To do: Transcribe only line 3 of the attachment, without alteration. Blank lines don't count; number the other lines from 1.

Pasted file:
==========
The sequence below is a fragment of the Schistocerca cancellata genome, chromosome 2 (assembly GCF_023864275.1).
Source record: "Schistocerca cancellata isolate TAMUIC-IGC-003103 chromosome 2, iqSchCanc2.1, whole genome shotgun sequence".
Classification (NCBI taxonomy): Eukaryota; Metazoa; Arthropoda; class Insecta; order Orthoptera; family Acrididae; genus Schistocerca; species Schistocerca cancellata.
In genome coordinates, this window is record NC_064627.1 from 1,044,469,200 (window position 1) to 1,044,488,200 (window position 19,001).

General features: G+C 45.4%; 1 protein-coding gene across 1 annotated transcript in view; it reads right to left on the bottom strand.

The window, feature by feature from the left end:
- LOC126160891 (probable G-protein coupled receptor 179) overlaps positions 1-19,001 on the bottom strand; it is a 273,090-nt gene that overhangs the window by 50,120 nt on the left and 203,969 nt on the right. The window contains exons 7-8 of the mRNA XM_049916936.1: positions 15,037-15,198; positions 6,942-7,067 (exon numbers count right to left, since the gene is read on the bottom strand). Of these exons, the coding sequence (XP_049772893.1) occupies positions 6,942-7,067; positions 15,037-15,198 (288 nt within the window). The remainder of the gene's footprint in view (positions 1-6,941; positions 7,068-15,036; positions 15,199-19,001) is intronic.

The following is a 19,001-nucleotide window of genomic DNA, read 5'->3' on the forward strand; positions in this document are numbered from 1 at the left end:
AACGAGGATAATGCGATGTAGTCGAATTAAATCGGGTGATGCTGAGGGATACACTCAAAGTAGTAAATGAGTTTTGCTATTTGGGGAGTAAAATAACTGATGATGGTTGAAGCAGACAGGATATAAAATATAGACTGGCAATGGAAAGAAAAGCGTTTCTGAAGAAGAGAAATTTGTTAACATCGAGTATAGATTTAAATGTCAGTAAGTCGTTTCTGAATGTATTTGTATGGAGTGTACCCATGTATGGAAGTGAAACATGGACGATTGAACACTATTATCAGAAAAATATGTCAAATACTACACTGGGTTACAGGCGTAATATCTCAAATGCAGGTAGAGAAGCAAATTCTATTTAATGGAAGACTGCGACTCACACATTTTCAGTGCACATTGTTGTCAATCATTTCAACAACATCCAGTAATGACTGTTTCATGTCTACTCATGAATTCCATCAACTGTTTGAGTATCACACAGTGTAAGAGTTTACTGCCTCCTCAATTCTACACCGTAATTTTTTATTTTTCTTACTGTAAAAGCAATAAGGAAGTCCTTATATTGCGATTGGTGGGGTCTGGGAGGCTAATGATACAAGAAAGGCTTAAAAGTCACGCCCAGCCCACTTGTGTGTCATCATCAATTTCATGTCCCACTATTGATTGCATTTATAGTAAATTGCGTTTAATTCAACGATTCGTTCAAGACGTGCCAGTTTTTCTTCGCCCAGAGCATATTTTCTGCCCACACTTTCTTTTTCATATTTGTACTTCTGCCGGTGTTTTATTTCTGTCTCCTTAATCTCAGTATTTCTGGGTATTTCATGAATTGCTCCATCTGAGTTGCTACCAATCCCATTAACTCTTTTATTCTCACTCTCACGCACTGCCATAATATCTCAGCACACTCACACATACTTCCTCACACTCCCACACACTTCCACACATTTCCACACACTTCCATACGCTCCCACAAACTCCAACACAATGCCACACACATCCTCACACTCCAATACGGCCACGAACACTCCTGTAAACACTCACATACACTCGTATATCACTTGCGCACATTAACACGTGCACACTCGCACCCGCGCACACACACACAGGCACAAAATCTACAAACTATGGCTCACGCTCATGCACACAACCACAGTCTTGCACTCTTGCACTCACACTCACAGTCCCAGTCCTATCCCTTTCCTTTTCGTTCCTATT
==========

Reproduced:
Classification (NCBI taxonomy): Eukaryota; Metazoa; Arthropoda; class Insecta; order Orthoptera; family Acrididae; genus Schistocerca; species Schistocerca cancellata.